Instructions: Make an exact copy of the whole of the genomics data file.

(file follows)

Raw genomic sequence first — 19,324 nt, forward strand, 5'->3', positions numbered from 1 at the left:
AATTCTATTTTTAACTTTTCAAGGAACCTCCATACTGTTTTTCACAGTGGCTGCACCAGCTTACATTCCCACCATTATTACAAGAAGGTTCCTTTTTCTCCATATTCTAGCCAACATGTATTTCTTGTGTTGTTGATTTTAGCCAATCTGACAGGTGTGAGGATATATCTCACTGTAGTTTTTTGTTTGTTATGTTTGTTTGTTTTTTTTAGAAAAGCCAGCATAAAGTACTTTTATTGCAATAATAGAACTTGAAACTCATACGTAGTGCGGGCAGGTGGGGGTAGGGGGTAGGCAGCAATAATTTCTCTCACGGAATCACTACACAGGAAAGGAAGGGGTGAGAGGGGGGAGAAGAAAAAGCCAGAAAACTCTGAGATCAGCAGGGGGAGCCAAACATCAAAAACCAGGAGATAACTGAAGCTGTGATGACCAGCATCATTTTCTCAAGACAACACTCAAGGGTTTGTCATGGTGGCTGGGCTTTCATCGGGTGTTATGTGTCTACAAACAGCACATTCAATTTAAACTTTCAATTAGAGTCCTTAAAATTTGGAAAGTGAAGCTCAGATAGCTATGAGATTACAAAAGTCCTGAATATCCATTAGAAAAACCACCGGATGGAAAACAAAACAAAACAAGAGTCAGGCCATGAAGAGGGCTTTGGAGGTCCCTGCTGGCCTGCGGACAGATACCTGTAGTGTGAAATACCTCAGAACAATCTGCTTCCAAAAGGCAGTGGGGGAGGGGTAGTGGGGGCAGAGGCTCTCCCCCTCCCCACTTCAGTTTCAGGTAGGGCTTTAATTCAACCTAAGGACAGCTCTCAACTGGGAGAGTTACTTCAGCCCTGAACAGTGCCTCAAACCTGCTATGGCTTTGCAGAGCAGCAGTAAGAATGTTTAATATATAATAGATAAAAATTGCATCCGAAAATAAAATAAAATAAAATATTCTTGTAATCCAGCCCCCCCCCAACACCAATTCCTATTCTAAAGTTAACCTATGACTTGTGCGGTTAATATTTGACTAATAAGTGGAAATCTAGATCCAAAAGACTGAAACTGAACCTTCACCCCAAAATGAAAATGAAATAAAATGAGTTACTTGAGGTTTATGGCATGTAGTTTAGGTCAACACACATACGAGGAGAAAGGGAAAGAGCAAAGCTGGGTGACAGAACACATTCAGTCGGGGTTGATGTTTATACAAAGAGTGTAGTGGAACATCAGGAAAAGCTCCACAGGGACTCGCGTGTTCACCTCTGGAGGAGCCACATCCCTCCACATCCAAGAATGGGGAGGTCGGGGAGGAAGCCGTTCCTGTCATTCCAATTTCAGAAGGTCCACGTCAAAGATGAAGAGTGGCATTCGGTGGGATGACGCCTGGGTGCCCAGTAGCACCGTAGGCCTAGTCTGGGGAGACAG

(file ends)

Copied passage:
Raw genomic sequence first — 19,324 nt, forward strand, 5'->3', positions numbered from 1 at the left:
AATTCTATTTTTAACTTTTCAAGGAACCTCCATACTGTTTTTCACAGTGGCTGCACCAGCTTACATTCCCACCATTATTACAAGAAGGTTCCTTTTTCTCCATATTCTAGCCAACATGTATTTCTTGTGTTGTTGATTTTAGCCAATCTGACAGGTGTGAGGATATATCTCACTGTAGTTTTTTGTTTGTTATGTTTGTTTGTTTTTTTTAGAAAAGCCAGCATAAAGTACTTTTATTGCAATAATAGAACTTGAAACTCATACGTAGTGCGGGCAGGTGGGGGTAGGGGGTAGGCAGCAATAATTTCTCTCACGGAATCACTACACAGGAAAGGAAGGGGTGAGAGGGGGGAGAAGAAAAAGCCAGAAAACTCTGAGATCAGCAGGGGGAGCCAAACATCAAAAACCAGGAGATAACTGAAGCTGTGATGACCAGCATCATTTTCTCAAGACAACACTCAAGGGTTTGTCATGGTGGCTGGGCTTTCATCGGGTGTTATGTGTCTACAAACAGCACATTCAATTTAAACTTTCAATTAGAGTCCTTAAAATTTGGAAAGTGAAGCTCAGATAGCTATGAGATTACAAAAGTCCTGAATATCCATTAGAAAAACCACCGGATGGAAAACAAAACAAAACAAGAGTCAGGCCATGAAGAGGGCTTTGGAGGTCCCTGCTGGCCTGCGGACAGATACCTGTAGTGTGAAATACCTCAGAACAATCTGCTTCCAAAAGGCAGTGGGGGAGGGGTAGTGGGGGCAGAGGCTCTCCCCCTCCCCACTTCAGTTTCAGGTAGGGCTTTAATTCAACCTAAGGACAGCTCTCAACTGGGAGAGTTACTTCAGCCCTGAACAGTGCCTCAAACCTGCTATGGCTTTGCAGAGCAGCAGTAAGAATGTTTAATATATAATAGATAAAAATTGCATCCGAAAATAAAATAAAATAAAATATTCTTGTAATCCAGCCCCCCCCCAACACCAATTCCTATTCTAAAGTTAACCTATGACTTGTGCGGTTAATATTTGACTAATAAGTGGAAATCTAGATCCAAAAGACTGAAACTGAACCTTCACCCCAAAATGAAAATGAAATAAAATGAGTTACTTGAGGTTTATGGCATGTAGTTTAGGTCAACACACATACGAGGAGAAAGGGAAAGAGCAAAGCTGGGTGACAGAACACATTCAGTCGGGGTTGATGTTTATACAAAGAGTGTAGTGGAACATCAGGAAAAGCTCCACAGGGACTCGCGTGTTCACCTCTGGAGGAGCCACATCCCTCCACATCCAAGAATGGGGAGGTCGGGGAGGAAGCCGTTCCTGTCATTCCAATTTCAGAAGGTCCACGTCAAAGATGAAGAGTGGCATTCGGTGGGATGACGCCTGGGTGCCCAGTAGCACCGTAGGCCTAGTCTGGGGAGACAG